April 29–May 4 – In Simi Valley, California, a jury acquits four LAPD police officers accused of excessive force in the videotaped beating of black motorist Rodney King, causing the 1992 Los Angeles riots and leading to 53 deaths and $1 billion in damage.
May 1 – Eric Houston of Yuba County kills 4, injures 9, and holds many others hostage at Lindhurst High School, Olivehurst, California.
May 5 – Alabama ratifies a 202-year-old proposed amendment to the United States Constitution making the 27th Amendment law. This amendment bars the U.S. Congress from giving itself a midterm or retroactive pay raise.
May 16 – STS-49: Space Shuttle Endeavour lands safely after a successful maiden voyage.
In San Francisco, U.S. Vice President Dan Quayle gives his famous Murphy Brown speech.
In Massapequa, New York, Amy Fisher shoots Mary Jo Buttafuoco, wife of Joey Buttafuoco.
May 22 – After 30 years, Johnny Carson retires as host of NBC's The Tonight Show.
May 25 – Jay Leno becomes the new host of NBC's The Tonight Show, following the retirement of Johnny Carson.
June – As a result of the early 1990s recession and subsequently sluggish job creation, unemployment peaks at 7.8%, a level not seen since March 1984. This would later contribute to President George H. W. Bush's defeat to Bill Clinton in the election later that year.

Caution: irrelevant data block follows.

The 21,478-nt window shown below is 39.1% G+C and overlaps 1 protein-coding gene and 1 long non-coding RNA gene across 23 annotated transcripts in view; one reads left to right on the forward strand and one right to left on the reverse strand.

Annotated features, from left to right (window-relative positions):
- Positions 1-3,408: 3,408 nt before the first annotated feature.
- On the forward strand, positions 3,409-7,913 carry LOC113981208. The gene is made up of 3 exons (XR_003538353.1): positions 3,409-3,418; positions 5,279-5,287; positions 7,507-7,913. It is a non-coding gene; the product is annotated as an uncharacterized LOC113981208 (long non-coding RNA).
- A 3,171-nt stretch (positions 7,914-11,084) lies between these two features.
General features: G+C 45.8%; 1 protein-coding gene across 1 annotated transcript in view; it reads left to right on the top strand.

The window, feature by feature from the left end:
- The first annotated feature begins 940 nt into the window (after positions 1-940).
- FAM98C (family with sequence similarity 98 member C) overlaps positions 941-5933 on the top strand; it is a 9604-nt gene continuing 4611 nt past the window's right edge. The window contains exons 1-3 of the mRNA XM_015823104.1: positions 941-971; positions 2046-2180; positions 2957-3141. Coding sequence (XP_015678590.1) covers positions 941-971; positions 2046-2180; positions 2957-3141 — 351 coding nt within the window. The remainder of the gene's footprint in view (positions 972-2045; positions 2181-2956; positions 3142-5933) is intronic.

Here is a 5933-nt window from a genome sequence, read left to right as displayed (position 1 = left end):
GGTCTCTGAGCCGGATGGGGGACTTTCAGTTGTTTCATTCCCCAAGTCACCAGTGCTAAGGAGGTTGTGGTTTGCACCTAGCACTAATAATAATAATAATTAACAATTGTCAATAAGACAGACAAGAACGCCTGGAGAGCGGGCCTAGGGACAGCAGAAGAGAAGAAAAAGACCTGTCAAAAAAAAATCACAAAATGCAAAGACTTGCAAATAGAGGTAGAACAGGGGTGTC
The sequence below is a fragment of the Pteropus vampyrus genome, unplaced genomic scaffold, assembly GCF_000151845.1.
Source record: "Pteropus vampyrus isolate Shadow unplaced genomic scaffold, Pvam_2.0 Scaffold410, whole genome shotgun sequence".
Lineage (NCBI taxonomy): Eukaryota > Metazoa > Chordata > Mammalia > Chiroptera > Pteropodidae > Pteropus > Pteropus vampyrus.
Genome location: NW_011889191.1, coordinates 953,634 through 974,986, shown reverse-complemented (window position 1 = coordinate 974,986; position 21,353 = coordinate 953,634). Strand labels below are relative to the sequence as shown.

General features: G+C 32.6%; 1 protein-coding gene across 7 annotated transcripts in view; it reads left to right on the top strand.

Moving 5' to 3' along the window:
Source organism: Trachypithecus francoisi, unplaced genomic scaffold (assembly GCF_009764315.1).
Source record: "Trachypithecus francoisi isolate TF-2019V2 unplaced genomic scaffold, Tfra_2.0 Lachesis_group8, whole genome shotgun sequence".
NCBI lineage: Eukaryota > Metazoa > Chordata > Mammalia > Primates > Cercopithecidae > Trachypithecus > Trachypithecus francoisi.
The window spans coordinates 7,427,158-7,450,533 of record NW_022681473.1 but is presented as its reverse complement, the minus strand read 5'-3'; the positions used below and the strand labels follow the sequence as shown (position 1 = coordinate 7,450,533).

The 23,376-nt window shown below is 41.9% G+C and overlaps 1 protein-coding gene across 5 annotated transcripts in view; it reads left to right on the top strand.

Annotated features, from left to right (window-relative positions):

June 1 – Kentucky celebrates its bicentennial statehood.
June 15 – During a spelling bee at a Trenton, New Jersey elementary school, U.S. Vice President Dan Quayle erroneously corrects a student's spelling of the word potato, indicating it should have an e at the end.
June 17 – A 'Joint Understanding' agreement on arms reduction is signed by U.S. President George H. W. Bush and Russian President Boris Yeltsin (this is later codified in START II).
June 23 – Mafia boss John Gotti is sentenced to life in prison, after being found guilty of conspiracy to commit murder and racketeering on April 2.
June 24 – The Franco-American Flag was officially raised for the first time in Manchester, New Hampshire. This flag was presented by singer Édith Butler as part of a tour.
June 28 – A magnitude 7.3 earthquake strikes Landers, California, followed by a magnitude 6.4 aftershock 8 km south-east of Big Bear Lake, California.
July 10 – In Miami, Florida, former Panamanian leader Manuel Noriega is sentenced to 40 years in prison for drug and racketeering violations.